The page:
Exercise 2.1: Territorial Photography
Exercise 2.1: ‘Territorial Photography’
Read Snyder’s essay ‘Territorial Photography’ which you’ll find on the student website (see ‘Online learning materials and student-led research’ at the start of this course guide). Summarise Snyder’s key points.
Next, find and evaluate two photographs by any of the photographers Snyder mentions, but not specific examples that he addresses in the essay. Your evaluation (up to 250 words for each) should reflect some of the points that Snyder makes, as well as any other references.
In the beginning, photography was seen as precise and mechanical, handmade images were seen as more spiritual, Snyder thinks that this may have been more of a reaction to industrialization in general than from any threat perceived by artists. Snyder in his essay describes two distinct styles of landscape photography that emerged between 1850 and 1870 in the midwest of America. These were based on two different viewpoints, that of the businessmen who wanted to make the territory more appealing to settlers which Snyder termed “Invitational” Photography (Snyder, 2002, p189) which Snyder claims is demonstrated in the work of Carlton E. Watkins (1829 – 1916). The counterpoint to this was Snyder dubbed “Contra-Invitational” was demonstrated in the works of Tim O’Sullivan, which showed the landscape as a bleak and more hostile place that was less inviting to prospective settlers.
I have chosen to contrast two pictures, one Yosemite Valley, from the Mariposa trail (1865/66) by Carlton E. Watkins with an image titled “Quarters of men in Fort Sedgwick, known as Fort Hell” (1865) by Tim O’Sullivan.
Yosemite Valley, from the Mariposa trail (1865/66) by Carlton E. Watkins
Image found on the website the Photographs of Carlton Watkins
This first image by Carleton Watkins shows a beautiful Valley looking into Yosemite Valley, it depicts a lush green and pleasant land with plenty of water exemplified by the presence of Bridal Fall on the right third of the picture. This image conforms to all the conventions of classic Landscape Photography which, the work of Watkins had a big hand in defining. It is tempting to liken it to the work of Ansel Adams but in truth, it is the other way around as Watkins was one of the inspirations for Adams work. The overt purpose of this picture was as a geological survey but as the article connected to this picture points out it is far more than that, Watkins must have gone to great lengths to compose this image and achieve something inviting and pleasing which would inevitably encourage people to visit. In this scene the foreground is dominated by the large round boulders, he as created a beautiful recession with distinct layers as we move into the image along the valley, captured in the distance are the famous icons of the Half Dome and El Capitan, all placed expertly in the frame giving credence to the idea of very careful composition. Snyder claims that Watkins created these images without realising he was conforming to the rules of Landscape painting and that his fans either did not see this or did not want to, preferring to subscribe to the mechanical view of photography.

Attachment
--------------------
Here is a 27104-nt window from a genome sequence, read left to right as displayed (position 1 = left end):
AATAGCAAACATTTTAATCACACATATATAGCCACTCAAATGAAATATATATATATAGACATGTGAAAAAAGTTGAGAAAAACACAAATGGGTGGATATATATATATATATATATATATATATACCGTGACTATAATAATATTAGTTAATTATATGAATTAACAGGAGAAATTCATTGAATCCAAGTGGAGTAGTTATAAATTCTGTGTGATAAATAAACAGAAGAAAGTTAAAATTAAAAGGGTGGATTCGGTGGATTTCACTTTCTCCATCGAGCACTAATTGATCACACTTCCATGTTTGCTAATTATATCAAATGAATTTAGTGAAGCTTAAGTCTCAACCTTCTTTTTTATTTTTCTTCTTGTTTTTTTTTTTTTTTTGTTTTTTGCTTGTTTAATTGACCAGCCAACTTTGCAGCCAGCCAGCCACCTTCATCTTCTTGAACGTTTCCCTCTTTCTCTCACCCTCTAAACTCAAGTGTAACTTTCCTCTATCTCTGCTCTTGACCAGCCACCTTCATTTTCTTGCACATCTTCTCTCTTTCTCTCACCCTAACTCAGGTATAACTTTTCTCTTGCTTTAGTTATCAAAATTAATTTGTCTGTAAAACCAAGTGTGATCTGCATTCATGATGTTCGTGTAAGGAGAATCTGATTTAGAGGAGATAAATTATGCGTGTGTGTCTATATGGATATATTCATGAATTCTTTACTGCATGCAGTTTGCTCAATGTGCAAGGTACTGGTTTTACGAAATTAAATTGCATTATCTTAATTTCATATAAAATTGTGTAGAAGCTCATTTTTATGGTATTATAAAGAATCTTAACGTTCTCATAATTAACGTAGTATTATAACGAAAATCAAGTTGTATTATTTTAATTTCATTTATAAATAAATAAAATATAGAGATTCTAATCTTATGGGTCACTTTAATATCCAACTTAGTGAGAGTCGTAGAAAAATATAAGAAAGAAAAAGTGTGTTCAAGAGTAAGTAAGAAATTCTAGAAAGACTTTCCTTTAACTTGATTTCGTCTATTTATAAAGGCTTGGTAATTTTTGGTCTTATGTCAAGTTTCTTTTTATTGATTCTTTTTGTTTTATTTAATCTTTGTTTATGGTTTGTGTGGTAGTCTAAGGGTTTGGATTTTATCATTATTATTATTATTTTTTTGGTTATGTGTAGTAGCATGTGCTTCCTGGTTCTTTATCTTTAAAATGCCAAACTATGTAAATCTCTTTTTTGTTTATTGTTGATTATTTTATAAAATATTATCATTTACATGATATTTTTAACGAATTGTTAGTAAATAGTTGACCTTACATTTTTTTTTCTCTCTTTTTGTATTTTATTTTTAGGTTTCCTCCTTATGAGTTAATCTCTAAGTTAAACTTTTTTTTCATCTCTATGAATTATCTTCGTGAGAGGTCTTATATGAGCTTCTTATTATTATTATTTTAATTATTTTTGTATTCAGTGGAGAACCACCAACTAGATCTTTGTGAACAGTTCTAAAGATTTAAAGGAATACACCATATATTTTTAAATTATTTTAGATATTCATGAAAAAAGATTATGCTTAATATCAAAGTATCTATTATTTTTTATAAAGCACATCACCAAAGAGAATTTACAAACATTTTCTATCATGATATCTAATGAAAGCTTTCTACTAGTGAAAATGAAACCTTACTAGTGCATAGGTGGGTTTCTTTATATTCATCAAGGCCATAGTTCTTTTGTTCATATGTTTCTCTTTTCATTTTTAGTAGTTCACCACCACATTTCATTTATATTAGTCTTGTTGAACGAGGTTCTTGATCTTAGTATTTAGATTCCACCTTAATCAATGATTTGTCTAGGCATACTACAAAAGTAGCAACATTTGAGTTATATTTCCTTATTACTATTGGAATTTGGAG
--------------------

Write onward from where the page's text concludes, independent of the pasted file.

Quarters of Men In Fort Sedgwick, Known as Fort Hell (1865) by Tim O’Sullivan
Image found on the website SAAM – Smithsonian American Art Museum
As can be seen from this image O’Sullivan depicts a more hostile environment, this composition is of Fort Sedgwick which was known as Fort Hell, the image depicts some very rough living quarters and is surrounded by fortifications and staked fencing. The living conditions look hard and rough, it feels like a desert and there is not much evidence of water the only obvious vegetation is a tree which looks in a very sorry state further reinforcing the idea that this is a tough dry place to live built of logs mud and skins, the entire fort looks like a shanty town built from whatever could be found at the time. O’Sullivan’s work was conducted during the first expeditions made without military control and was done under the scientific premise of documenting and surveying, it was not fueled by the need to sell the garden of Eden ideal to the viewer. Oddly although O’Sullivan was done by a scientific brief the chiefs did not think the images would be good enough for the survey and so they took an army of draughtsmen as well. Osullavans images were used to illustrate the reports written about the territory.
By contrast, this image would not likely encourage people to visit the area, unlike the previous image that was driven by the business ideologies behind it to expand and develop the resources in the area. Snyder comments that Ansel Adams found some of O’Sullivan’s images and described them as “technically deficient, even by the standards of the time, but nonetheless, surrealistic and disturbing” (Snyder, 2002, p192) which led to O’Sullivan being entered into the modernist history of photography where he has remained ever since.